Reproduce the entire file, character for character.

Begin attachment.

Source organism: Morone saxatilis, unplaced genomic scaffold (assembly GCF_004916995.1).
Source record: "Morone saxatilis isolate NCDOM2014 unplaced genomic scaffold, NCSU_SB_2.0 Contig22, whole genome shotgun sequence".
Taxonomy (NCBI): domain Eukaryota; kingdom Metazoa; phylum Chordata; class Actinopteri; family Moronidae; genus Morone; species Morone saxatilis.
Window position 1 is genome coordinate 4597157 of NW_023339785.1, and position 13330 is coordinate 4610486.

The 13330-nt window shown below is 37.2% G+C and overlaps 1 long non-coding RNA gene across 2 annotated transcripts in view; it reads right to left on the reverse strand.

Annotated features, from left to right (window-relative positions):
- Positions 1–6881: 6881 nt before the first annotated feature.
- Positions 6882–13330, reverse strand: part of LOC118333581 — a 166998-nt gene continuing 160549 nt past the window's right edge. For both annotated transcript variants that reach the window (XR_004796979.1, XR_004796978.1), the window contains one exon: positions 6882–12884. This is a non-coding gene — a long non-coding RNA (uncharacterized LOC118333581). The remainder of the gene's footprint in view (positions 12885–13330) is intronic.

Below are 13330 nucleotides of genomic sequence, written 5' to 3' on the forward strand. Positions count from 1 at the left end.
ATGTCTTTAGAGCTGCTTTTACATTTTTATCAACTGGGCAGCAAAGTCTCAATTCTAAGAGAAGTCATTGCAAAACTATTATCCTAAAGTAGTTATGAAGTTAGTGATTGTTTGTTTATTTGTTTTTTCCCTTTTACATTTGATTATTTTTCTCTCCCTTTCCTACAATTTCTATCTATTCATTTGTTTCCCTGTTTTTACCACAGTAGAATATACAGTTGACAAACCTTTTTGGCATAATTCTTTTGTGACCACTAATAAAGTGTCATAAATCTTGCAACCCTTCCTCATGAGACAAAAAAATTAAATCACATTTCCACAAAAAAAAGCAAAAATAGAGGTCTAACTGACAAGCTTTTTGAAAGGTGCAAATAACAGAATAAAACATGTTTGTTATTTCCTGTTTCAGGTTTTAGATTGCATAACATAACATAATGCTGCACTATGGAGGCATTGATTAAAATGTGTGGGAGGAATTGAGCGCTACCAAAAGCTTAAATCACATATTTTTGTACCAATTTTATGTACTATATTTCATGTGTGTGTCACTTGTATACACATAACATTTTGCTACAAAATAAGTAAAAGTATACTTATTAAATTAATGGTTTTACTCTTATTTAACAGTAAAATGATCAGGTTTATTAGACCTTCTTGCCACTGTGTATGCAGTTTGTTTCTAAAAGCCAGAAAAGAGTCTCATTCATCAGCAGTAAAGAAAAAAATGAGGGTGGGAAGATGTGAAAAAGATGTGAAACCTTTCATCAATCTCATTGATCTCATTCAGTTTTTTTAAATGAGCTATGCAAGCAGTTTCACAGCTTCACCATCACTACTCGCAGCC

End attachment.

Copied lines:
Source organism: Morone saxatilis, unplaced genomic scaffold (assembly GCF_004916995.1).
Source record: "Morone saxatilis isolate NCDOM2014 unplaced genomic scaffold, NCSU_SB_2.0 Contig22, whole genome shotgun sequence".
Taxonomy (NCBI): domain Eukaryota; kingdom Metazoa; phylum Chordata; class Actinopteri; family Moronidae; genus Morone; species Morone saxatilis.
Window position 1 is genome coordinate 4597157 of NW_023339785.1, and position 13330 is coordinate 4610486.

The 13330-nt window shown below is 37.2% G+C and overlaps 1 long non-coding RNA gene across 2 annotated transcripts in view; it reads right to left on the reverse strand.

Annotated features, from left to right (window-relative positions):
- Positions 1–6881: 6881 nt before the first annotated feature.
- Positions 6882–13330, reverse strand: part of LOC118333581 — a 166998-nt gene continuing 160549 nt past the window's right edge. For both annotated transcript variants that reach the window (XR_004796979.1, XR_004796978.1), the window contains one exon: positions 6882–12884. This is a non-coding gene — a long non-coding RNA (uncharacterized LOC118333581). The remainder of the gene's footprint in view (positions 12885–13330) is intronic.

Below are 13330 nucleotides of genomic sequence, written 5' to 3' on the forward strand. Positions count from 1 at the left end.
ATGTCTTTAGAGCTGCTTTTACATTTTTATCAACTGGGCAGCAAAGTCTCAATTCTAAGAGAAGTCATTGCAAAACTATTATCCTAAAGTAGTTATGAAGTTAGTGATTGTTTGTTTATTTGTTTTTTCCCTTTTACATTTGATTATTTTTCTCTCCCTTTCCTACAATTTCTATCTATTCATTTGTTTCCCTGTTTTTACCACAGTAGAATATACAGTTGACAAACCTTTTTGGCATAATTCTTTTGTGACCACTAATAAAGTGTCATAAATCTTGCAACCCTTCCTCATGAGACAAAAAAATTAAATCACATTTCCACAAAAAAAAGCAAAAATAGAGGTCTAACTGACAAGCTTTTTGAAAGGTGCAAATAACAGAATAAAACATGTTTGTTATTTCCTGTTTCAGGTTTTAGATTGCATAACATAACATAATGCTGCACTATGGAGGCATTGATTAAAATGTGTGGGAGGAATTGAGCGCTACCAAAAGCTTAAATCACATATTTTTGTACCAATTTTATGTACTATATTTCATGTGTGTGTCACTTGTATACACATAACATTTTGCTACAAAATAAGTAAAAGTATACTTATTAAATTAATGGTTTTACTCTTATTTAACAGTAAAATGATCAGGTTTATTAGACCTTCTTGCCACTGTGTATGCAGTTTGTTTCTAAAAGCCAGAAAAGAGTCTCATTCATCAGCAGTAAAGAAAAAAATGAGGGTGGGAAGATGTGAAAAAGATGTGAAACCTTTCATCAATCTCATTGATCTCATTCAGTTTTTTTAAATGAGCTATGCAAGCAGTTTCACAGCTTCACCATCACTACTCGCAGCC